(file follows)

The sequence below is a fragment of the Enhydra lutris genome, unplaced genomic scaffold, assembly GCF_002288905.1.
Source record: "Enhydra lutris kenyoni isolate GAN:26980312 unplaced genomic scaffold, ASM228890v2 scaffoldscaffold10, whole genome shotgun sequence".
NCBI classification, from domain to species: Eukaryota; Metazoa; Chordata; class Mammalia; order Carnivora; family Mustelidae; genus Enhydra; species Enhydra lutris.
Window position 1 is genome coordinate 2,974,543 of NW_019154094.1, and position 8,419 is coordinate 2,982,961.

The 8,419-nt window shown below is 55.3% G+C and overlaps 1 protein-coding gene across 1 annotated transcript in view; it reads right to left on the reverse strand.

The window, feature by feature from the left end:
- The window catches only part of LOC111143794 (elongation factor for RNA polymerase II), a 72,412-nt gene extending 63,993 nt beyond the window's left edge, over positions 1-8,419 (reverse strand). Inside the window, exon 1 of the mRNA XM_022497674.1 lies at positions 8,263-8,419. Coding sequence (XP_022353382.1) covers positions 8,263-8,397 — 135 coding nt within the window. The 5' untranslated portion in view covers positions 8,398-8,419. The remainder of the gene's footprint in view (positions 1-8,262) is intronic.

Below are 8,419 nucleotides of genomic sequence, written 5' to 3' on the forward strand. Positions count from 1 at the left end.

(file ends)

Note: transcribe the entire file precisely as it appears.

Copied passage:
The sequence below is a fragment of the Enhydra lutris genome, unplaced genomic scaffold, assembly GCF_002288905.1.
Source record: "Enhydra lutris kenyoni isolate GAN:26980312 unplaced genomic scaffold, ASM228890v2 scaffoldscaffold10, whole genome shotgun sequence".
NCBI classification, from domain to species: Eukaryota; Metazoa; Chordata; class Mammalia; order Carnivora; family Mustelidae; genus Enhydra; species Enhydra lutris.
Window position 1 is genome coordinate 2,974,543 of NW_019154094.1, and position 8,419 is coordinate 2,982,961.

The 8,419-nt window shown below is 55.3% G+C and overlaps 1 protein-coding gene across 1 annotated transcript in view; it reads right to left on the reverse strand.

The window, feature by feature from the left end:
- The window catches only part of LOC111143794 (elongation factor for RNA polymerase II), a 72,412-nt gene extending 63,993 nt beyond the window's left edge, over positions 1-8,419 (reverse strand). Inside the window, exon 1 of the mRNA XM_022497674.1 lies at positions 8,263-8,419. Coding sequence (XP_022353382.1) covers positions 8,263-8,397 — 135 coding nt within the window. The 5' untranslated portion in view covers positions 8,398-8,419. The remainder of the gene's footprint in view (positions 1-8,262) is intronic.

Below are 8,419 nucleotides of genomic sequence, written 5' to 3' on the forward strand. Positions count from 1 at the left end.